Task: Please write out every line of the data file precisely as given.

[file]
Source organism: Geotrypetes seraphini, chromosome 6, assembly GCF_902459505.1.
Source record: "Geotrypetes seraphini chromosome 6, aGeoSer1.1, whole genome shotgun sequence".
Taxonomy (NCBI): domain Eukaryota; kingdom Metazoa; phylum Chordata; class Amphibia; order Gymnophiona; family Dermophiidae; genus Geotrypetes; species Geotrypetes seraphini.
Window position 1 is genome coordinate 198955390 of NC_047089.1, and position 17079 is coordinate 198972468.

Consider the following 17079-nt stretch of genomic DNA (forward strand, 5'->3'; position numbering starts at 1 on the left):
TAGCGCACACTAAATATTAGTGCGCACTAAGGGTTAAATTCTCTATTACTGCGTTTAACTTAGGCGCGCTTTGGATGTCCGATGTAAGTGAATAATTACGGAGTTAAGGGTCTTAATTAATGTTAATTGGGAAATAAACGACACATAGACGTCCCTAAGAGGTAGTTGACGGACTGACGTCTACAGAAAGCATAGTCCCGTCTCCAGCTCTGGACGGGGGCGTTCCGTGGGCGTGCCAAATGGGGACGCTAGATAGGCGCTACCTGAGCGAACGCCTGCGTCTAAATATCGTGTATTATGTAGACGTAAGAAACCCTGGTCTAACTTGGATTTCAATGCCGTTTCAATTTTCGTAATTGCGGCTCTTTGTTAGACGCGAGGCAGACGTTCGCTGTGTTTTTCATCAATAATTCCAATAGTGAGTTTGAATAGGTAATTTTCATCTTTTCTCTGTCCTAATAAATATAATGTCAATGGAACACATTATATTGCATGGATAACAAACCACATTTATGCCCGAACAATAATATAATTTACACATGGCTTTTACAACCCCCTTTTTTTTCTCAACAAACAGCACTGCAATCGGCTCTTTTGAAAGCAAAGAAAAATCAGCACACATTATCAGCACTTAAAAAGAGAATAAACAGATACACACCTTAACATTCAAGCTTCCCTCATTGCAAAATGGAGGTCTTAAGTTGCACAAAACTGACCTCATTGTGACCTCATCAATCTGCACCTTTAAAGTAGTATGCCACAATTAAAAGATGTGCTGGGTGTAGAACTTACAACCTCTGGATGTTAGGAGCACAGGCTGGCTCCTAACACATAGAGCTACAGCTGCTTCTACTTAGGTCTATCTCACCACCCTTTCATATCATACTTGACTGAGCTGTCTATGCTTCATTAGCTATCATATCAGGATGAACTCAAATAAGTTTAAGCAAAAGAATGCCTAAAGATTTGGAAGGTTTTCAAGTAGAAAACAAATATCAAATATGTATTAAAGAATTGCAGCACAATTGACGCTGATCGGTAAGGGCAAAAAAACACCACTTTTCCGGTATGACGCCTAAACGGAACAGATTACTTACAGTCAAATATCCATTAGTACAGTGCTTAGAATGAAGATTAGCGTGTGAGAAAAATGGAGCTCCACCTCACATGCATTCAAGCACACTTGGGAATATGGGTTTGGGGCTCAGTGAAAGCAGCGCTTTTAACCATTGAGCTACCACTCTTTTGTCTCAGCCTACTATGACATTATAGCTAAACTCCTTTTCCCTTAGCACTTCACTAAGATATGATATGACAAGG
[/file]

Source organism: Geotrypetes seraphini, chromosome 6, assembly GCF_902459505.1.
Source record: "Geotrypetes seraphini chromosome 6, aGeoSer1.1, whole genome shotgun sequence".
Taxonomy (NCBI): domain Eukaryota; kingdom Metazoa; phylum Chordata; class Amphibia; order Gymnophiona; family Dermophiidae; genus Geotrypetes; species Geotrypetes seraphini.
Window position 1 is genome coordinate 198955390 of NC_047089.1, and position 17079 is coordinate 198972468.

Consider the following 17079-nt stretch of genomic DNA (forward strand, 5'->3'; position numbering starts at 1 on the left):
TAGCGCACACTAAATATTAGTGCGCACTAAGGGTTAAATTCTCTATTACTGCGTTTAACTTAGGCGCGCTTTGGATGTCCGATGTAAGTGAATAATTACGGAGTTAAGGGTCTTAATTAATGTTAATTGGGAAATAAACGACACATAGACGTCCCTAAGAGGTAGTTGACGGACTGACGTCTACAGAAAGCATAGTCCCGTCTCCAGCTCTGGACGGGGGCGTTCCGTGGGCGTGCCAAATGGGGACGCTAGATAGGCGCTACCTGAGCGAACGCCTGCGTCTAAATATCGTGTATTATGTAGACGTAAGAAACCCTGGTCTAACTTGGATTTCAATGCCGTTTCAATTTTCGTAATTGCGGCTCTTTGTTAGACGCGAGGCAGACGTTCGCTGTGTTTTTCATCAATAATTCCAATAGTGAGTTTGAATAGGTAATTTTCATCTTTTCTCTGTCCTAATAAATATAATGTCAATGGAACACATTATATTGCATGGATAACAAACCACATTTATGCCCGAACAATAATATAATTTACACATGGCTTTTACAACCCCCTTTTTTTTCTCAACAAACAGCACTGCAATCGGCTCTTTTGAAAGCAAAGAAAAATCAGCACACATTATCAGCACTTAAAAAGAGAATAAACAGATACACACCTTAACATTCAAGCTTCCCTCATTGCAAAATGGAGGTCTTAAGTTGCACAAAACTGACCTCATTGTGACCTCATCAATCTGCACCTTTAAAGTAGTATGCCACAATTAAAAGATGTGCTGGGTGTAGAACTTACAACCTCTGGATGTTAGGAGCACAGGCTGGCTCCTAACACATAGAGCTACAGCTGCTTCTACTTAGGTCTATCTCACCACCCTTTCATATCATACTTGACTGAGCTGTCTATGCTTCATTAGCTATCATATCAGGATGAACTCAAATAAGTTTAAGCAAAAGAATGCCTAAAGATTTGGAAGGTTTTCAAGTAGAAAACAAATATCAAATATGTATTAAAGAATTGCAGCACAATTGACGCTGATCGGTAAGGGCAAAAAAACACCACTTTTCCGGTATGACGCCTAAACGGAACAGATTACTTACAGTCAAATATCCATTAGTACAGTGCTTAGAATGAAGATTAGCGTGTGAGAAAAATGGAGCTCCACCTCACATGCATTCAAGCACACTTGGGAATATGGGTTTGGGGCTCAGTGAAAGCAGCGCTTTTAACCATTGAGCTACCACTCTTTTGTCTCAGCCTACTATGACATTATAGCTAAACTCCTTTTCCCTTAGCACTTCACTAAGATATGATATGACAAGG